The mechanics of phrenic ampullary emptying were analyzed to determine whether this structure functions in a manner similar to the tubular esophagus or a hiatal hernia. Simultaneous videofluoroscopy and intraluminal manometry of the gastroesophageal junction were done during barium swallows in 18 normal volunteers. Esophageal emptying was studied without any external influences, during abdominal compression with a cuff inflated to 100 mmHg, during a Mailer maneuver, and after medication with atropine. The key finding of the study was that ampullary emptying was distinct from esophageal bolus transport in several ways: the propagation velocity of the clearing wave was slower, the maximal contact pressures achieved after luminal closure were lower and unaffected by atropine or outflow obstruction, and ampullary emptying was driven by a hydrostatic pressure difference between the ampulla and stomach rather than by a peristaltic contraction. Increased bolus volume slightly enlarged the ampulla. Taken together, these findings suggest that ampullary emptying occurs, in part, as a result of the restoration of esophageal length (presumably by tension from the phrenoesophageal membrane) rather than as a result of an aborally propagated contraction. As such, a normal phrenic ampulla is analogous to a small reducing hiatal hernia. We speculate that overt hernia formation occurs as a result of progressive degeneration of the phrenoesophageal membrane.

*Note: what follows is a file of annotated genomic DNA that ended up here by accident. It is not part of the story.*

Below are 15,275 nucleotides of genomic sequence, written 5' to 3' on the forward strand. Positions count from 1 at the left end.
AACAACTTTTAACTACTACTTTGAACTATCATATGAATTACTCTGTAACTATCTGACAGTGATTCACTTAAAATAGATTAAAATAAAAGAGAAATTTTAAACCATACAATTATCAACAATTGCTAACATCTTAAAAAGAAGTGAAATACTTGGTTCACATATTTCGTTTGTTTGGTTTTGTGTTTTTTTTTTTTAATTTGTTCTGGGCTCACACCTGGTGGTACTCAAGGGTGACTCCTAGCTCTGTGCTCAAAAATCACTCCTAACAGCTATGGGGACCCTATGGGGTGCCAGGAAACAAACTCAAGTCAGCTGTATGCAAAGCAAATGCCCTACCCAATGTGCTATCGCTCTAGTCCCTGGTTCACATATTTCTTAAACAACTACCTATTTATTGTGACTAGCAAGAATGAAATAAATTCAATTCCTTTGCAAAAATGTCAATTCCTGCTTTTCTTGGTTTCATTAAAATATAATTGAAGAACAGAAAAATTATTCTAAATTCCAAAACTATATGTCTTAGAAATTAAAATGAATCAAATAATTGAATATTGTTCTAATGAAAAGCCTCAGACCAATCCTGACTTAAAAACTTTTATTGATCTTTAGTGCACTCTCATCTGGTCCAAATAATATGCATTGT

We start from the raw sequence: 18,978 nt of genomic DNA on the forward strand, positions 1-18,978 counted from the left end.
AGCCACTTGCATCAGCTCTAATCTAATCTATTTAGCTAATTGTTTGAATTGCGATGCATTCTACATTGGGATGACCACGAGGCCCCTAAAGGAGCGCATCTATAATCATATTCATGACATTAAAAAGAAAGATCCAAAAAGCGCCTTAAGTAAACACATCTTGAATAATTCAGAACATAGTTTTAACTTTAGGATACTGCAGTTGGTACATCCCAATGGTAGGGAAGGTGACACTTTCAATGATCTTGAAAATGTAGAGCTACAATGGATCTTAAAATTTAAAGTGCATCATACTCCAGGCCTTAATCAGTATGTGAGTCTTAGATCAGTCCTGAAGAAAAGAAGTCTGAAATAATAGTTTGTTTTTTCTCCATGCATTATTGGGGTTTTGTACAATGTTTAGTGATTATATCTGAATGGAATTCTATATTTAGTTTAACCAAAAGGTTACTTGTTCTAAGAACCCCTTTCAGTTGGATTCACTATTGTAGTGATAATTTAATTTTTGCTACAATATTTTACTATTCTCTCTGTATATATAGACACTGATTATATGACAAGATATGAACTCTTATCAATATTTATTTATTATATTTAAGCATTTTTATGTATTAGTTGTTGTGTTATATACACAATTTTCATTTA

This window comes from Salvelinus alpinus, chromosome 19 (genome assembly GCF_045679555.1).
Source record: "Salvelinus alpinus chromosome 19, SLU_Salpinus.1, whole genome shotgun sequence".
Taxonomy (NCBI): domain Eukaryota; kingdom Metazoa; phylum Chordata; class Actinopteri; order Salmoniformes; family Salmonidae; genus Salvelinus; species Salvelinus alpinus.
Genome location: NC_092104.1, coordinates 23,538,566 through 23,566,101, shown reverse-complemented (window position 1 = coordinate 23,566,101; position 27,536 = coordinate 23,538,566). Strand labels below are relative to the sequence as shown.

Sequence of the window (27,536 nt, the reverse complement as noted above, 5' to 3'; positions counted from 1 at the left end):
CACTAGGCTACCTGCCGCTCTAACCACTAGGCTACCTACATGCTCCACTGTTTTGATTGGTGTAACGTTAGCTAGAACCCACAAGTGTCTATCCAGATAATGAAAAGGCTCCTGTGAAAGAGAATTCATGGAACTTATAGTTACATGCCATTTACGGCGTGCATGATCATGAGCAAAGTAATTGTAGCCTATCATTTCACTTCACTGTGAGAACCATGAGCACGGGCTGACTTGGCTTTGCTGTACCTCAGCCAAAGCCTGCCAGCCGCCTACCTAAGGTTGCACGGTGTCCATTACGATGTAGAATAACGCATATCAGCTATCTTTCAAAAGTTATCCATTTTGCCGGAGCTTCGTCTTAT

|Original language||English (US)|
|Journal||American Journal of Physiology - Gastrointestinal and Liver Physiology|
|Issue number||2 31-2|
|State||Published - 1995|
ASJC Scopus subject areas
- Physiology (medical)